Style... brand... price? What do you shop for in athletic shoes? Experts say at the 'sole' of many women's aches and pains is bad footwear.

"We see patients all the time wearing inappropriate shoes for the activity," says Christian Royer, M.D., orthopaedic surgeon specializing in foot and ankle surgery on the medical staff at Baylor University Medical Center at Dallas.

Runners wearing tennis shoes, tennis players wearing cross trainers, it's one major mistake say experts. Another big problem is buying too small.

"People don't realize that their shoe size changes over time and that their foot can get bigger and wider as time goes on," says Dr. Royer. "And most people haven't had their foot measured in years."

Dr. Royer says that your foot can not only grow through the years, but throughout the day as well. Because of normal swelling, the afternoon is the best time to shop, and don't forget to take a test-run before you buy.

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"Don't believe in the myth of breaking the shoe in," advises Dr. Royer. "If the shoe doesn't feel good in the store, no matter how good it looks, you need to get a different shoe."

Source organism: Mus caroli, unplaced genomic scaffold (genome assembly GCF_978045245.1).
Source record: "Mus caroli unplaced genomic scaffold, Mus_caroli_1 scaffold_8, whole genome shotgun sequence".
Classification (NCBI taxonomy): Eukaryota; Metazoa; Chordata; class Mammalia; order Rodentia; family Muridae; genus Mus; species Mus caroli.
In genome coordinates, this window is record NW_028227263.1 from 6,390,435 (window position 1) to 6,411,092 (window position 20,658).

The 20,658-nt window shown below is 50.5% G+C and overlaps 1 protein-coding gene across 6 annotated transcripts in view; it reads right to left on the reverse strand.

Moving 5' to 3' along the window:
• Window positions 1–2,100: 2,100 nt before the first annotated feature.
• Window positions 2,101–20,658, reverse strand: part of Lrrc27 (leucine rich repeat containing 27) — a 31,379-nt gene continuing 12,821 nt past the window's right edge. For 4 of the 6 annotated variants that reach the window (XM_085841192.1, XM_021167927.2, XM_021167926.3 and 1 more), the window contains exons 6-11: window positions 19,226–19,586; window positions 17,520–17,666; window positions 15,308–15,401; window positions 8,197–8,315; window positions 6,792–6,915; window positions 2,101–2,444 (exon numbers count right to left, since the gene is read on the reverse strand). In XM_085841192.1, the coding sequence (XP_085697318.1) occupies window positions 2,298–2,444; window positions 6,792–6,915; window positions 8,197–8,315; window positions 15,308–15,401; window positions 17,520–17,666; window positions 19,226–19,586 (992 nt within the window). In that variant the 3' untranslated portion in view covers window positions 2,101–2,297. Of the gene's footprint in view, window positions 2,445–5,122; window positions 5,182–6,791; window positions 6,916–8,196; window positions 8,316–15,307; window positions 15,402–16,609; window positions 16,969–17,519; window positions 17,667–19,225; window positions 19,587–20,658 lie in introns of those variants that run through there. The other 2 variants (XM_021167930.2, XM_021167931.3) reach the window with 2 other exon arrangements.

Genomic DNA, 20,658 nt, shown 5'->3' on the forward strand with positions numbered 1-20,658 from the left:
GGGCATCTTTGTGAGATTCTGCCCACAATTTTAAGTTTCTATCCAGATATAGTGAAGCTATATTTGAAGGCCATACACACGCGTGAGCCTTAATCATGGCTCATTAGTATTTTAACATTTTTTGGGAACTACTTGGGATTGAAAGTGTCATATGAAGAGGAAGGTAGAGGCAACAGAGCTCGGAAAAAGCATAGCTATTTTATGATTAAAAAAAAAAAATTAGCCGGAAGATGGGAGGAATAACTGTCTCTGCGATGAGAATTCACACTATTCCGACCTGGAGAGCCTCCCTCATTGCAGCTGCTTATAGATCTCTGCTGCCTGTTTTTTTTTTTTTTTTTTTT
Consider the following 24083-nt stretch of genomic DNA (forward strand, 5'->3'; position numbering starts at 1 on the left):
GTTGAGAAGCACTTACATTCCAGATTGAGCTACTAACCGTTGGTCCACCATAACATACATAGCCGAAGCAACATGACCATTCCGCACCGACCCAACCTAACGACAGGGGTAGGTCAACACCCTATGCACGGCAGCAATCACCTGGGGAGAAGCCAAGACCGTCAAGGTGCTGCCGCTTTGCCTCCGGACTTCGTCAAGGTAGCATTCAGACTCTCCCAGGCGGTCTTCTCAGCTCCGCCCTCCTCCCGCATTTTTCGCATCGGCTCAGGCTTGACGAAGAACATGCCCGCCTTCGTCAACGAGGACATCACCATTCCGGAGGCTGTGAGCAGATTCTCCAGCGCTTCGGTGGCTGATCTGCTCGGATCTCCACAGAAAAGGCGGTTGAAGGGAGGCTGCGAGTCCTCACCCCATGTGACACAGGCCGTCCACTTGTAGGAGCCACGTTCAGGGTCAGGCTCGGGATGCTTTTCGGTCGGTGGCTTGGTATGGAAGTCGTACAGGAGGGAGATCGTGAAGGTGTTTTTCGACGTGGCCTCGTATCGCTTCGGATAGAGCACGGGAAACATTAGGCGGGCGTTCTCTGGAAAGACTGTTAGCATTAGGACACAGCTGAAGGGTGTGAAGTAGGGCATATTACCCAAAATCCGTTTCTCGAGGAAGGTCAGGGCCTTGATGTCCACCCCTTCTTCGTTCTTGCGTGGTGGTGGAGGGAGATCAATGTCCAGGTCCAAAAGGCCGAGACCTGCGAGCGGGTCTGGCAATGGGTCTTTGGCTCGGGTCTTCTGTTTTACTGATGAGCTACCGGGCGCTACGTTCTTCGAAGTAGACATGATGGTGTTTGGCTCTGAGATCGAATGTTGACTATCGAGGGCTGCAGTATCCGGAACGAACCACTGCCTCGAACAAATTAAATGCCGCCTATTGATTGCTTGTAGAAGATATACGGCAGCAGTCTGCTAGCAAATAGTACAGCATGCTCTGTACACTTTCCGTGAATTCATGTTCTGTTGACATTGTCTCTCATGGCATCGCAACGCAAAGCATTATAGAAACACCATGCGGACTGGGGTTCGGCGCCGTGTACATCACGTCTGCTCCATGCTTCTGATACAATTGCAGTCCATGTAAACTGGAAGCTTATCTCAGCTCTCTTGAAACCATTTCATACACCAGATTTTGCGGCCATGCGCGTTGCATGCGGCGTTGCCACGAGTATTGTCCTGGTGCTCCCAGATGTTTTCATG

The common misstep is simply not shopping often enough.

"One of the big problems we see with runners is that they run past the life of their shoe," says Dr. Royer. "A general rule of thumb, and it doesn't apply exactly the same to every shoe, is 300-400 miles on a running shoe or 300 hours of activity in that athletic shoe."

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Another tip is to take your own athletic socks when trying on shoes to get a true fit. Experts also suggest that when it comes to shoes, you do often get what you pay for. Don't be afraid to dish out a few extra bucks for comfort.


Baylor Health Care System